If songs like “Folsom Prison Blues,” “Mammas Don’t Let Your Babies Grow Up to Be Cowboys,” “Always on My Mind,” and “Me and Bobby McGee” touch a nostalgic nerve, you won’t want to miss this film. You’ll probably find yourself singing along, mesmerized by the quartet’s powerful stage presence and blown away by their virtuoso guitar playing. And you’ll have a dandy good start to your Memorial Day weekend!

Johnny Cash (19xx-2003) died less than two years after his close pal, Waylon Jennings (19xx-2002) passed away. Photo JT Phillips, courtesy Sony Music Archives.

Johnny Cash (1932-2003) died less than two years after his close pal, Waylon Jennings (1937-2002), passed away. Photo JT Phillips, courtesy Sony Music Archives.

American Masters’ season finale produced and directed by Jim Brown, The Highwaymen: Friends Till the End, premieres on PBS tonight, Friday, May 27, 2016, 9:00 – 10:00 p.m. ET. (Check local listings for air times in your region and http://pbs.org/americanmasters for up-to-date streaming and DVD availability.)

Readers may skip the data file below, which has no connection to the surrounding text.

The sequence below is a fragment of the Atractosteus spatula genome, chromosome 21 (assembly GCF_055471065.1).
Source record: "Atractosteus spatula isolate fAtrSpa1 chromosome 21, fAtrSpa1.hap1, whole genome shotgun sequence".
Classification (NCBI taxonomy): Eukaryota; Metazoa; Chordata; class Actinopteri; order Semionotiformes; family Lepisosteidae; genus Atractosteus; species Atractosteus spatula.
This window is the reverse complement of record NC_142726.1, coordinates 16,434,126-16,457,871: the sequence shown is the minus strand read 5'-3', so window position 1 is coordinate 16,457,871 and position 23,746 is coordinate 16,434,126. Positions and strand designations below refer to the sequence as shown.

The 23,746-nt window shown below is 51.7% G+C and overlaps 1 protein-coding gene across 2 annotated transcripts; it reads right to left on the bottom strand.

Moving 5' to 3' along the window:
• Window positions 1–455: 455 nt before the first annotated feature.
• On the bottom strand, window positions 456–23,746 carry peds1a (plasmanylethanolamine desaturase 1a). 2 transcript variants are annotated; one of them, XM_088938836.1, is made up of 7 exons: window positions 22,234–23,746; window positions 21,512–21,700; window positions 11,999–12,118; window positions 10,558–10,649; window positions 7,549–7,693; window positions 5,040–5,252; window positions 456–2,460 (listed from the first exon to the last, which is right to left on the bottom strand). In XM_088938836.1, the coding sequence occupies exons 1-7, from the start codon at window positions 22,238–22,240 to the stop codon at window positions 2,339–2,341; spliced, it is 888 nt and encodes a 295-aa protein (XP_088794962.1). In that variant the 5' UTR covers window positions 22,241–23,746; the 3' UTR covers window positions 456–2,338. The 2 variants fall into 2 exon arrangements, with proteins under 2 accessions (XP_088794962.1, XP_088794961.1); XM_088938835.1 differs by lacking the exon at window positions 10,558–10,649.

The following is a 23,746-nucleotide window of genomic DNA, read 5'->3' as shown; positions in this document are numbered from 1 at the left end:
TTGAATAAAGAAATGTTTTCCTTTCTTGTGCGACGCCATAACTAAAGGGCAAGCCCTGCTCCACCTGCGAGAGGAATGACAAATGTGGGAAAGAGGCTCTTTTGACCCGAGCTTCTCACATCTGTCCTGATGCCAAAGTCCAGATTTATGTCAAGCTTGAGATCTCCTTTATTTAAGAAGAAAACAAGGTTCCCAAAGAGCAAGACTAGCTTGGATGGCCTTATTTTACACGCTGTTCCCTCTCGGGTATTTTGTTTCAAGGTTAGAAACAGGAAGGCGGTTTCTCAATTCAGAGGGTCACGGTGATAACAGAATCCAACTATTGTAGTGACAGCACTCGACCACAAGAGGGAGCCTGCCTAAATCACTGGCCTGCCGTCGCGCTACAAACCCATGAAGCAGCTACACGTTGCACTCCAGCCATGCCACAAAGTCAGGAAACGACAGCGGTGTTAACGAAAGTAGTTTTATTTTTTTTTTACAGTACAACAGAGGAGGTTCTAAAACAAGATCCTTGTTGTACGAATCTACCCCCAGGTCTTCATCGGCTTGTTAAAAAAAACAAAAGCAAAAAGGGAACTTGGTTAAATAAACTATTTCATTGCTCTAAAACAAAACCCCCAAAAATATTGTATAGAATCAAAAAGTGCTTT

Fans should also check out The Highwaymen Live–American Outlaws, a new CD/DVD or Blu-ray box set of concert performances–including the complete Nassau Coliseum concert film clipped in Jim Brown’s documentary.  It’s available now from Columbia/Legacy, along with a new single-disc compilation CD, The Very Best of the Highwaymen. –Judith Trojan

Posted in Film, Music, TV | Tagged , , , , , , , , , , , | 1 Comment

Jungle Animal Hospital Saves Lives and Nabs Criminals

The future looks bright for this adorable baby spider monkey. A near casualty in the Guatemalan illegal pet trade, this orphan was rescued by the ARCAS animal rescue staff in Guatemala, and will be rehabilitated and released into the wild as an adult. Her plight is documented on PBS in NATURE: JUNGLE ANIMAL HOSPITAL. Photo: Anna Place/BBC.

The future looks bright for this adorable baby spider monkey. A near casualty of the Guatemalan illegal pet trade, this orphan was rescued by the ARCAS animal hospital staff. Her plight is documented in NATURE: JUNGLE ANIMAL HOSPITAL on PBS. Photo: Anna Place/BBC.